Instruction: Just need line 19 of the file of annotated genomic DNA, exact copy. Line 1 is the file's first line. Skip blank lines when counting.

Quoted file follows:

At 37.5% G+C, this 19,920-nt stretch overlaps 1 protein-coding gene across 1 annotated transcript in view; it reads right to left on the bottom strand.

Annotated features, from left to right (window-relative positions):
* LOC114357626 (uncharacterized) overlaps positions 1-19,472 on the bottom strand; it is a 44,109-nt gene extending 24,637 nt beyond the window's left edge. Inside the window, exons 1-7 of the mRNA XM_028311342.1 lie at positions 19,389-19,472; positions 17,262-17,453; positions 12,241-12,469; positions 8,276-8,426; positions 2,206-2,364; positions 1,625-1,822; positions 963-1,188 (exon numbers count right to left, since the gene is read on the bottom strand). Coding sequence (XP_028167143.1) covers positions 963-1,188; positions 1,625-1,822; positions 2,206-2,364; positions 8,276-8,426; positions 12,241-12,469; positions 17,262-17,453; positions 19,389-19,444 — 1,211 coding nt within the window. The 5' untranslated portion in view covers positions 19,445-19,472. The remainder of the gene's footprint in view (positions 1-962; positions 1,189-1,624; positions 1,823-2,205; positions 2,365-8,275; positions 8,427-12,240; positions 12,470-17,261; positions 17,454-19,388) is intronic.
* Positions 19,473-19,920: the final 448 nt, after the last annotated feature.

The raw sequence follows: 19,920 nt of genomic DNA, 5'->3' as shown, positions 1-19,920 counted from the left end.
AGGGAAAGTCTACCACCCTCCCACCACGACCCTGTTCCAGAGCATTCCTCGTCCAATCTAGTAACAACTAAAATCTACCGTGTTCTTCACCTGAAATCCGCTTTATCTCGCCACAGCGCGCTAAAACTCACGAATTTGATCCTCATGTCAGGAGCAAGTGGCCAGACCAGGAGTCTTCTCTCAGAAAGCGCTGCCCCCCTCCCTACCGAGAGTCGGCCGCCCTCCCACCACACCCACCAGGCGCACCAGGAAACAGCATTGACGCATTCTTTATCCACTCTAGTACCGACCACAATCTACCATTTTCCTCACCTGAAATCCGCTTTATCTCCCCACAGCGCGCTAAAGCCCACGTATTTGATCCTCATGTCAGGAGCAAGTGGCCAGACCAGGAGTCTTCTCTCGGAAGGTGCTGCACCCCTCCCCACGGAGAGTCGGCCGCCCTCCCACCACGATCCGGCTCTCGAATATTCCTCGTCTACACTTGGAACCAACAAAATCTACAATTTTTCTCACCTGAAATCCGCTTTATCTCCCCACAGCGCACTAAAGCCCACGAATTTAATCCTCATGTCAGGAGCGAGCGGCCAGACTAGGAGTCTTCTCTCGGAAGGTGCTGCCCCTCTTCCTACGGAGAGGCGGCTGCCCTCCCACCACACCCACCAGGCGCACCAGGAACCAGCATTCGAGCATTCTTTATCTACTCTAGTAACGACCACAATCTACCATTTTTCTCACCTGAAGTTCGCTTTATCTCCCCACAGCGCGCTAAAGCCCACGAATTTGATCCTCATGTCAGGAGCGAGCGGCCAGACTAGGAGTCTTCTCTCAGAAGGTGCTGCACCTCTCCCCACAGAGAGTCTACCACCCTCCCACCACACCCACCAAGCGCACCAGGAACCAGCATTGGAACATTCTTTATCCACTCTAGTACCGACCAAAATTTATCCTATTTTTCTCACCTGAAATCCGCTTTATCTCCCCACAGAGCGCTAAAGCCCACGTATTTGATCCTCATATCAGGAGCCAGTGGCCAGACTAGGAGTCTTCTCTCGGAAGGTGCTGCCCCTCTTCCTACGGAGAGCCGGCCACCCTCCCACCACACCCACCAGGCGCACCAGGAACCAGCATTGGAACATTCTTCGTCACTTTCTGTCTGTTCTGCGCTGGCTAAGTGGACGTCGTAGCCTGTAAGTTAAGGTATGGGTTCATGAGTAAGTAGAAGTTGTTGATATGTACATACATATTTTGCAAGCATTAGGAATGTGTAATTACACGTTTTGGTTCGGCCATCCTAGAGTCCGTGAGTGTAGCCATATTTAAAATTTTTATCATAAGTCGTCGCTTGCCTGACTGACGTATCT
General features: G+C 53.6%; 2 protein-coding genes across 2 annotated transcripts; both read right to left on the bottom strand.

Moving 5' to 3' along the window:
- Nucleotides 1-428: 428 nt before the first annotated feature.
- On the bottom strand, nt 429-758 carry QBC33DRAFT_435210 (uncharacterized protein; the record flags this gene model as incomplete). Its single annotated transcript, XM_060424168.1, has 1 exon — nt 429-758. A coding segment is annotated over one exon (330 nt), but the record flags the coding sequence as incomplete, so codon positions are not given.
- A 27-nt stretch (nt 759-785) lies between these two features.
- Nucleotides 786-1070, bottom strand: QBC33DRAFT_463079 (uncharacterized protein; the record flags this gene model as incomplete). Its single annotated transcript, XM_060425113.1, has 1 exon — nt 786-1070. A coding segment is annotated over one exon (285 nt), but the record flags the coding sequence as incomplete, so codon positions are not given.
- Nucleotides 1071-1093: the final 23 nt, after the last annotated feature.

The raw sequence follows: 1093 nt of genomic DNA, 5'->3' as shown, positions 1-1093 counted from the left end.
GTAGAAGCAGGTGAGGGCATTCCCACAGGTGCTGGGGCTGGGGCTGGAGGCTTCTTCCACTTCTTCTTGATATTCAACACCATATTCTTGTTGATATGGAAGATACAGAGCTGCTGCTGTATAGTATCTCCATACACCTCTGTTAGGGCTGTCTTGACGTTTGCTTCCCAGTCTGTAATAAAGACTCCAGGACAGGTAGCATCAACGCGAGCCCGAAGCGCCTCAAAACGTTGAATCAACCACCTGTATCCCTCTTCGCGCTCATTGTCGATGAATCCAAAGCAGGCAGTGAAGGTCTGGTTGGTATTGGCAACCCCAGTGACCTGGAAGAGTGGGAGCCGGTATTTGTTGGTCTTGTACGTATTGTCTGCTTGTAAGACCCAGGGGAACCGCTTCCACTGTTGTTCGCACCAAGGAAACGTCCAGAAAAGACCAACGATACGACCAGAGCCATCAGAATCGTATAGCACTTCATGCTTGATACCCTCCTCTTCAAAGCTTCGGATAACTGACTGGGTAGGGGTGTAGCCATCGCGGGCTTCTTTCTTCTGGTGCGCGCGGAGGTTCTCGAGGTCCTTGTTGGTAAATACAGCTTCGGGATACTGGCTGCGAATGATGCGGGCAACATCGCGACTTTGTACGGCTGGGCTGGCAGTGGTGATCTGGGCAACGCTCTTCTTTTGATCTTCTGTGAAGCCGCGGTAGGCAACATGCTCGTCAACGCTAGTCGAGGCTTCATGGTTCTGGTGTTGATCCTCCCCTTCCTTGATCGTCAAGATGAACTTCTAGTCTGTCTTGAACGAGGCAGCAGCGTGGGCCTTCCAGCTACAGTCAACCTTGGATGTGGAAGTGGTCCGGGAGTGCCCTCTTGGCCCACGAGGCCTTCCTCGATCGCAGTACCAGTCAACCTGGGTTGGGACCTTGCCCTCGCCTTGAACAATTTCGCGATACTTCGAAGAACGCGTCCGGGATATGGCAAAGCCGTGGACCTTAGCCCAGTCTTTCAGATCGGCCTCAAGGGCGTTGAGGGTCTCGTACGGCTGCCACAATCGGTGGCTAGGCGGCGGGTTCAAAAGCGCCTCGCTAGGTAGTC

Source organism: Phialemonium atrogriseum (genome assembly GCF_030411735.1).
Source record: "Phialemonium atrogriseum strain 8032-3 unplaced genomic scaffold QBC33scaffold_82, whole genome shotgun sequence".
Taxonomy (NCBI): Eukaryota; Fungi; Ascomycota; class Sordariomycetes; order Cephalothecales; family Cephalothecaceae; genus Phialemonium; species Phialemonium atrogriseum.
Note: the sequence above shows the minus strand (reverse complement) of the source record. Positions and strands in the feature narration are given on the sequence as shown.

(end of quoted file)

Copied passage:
Note: the sequence above shows the minus strand (reverse complement) of the source record. Positions and strands in the feature narration are given on the sequence as shown.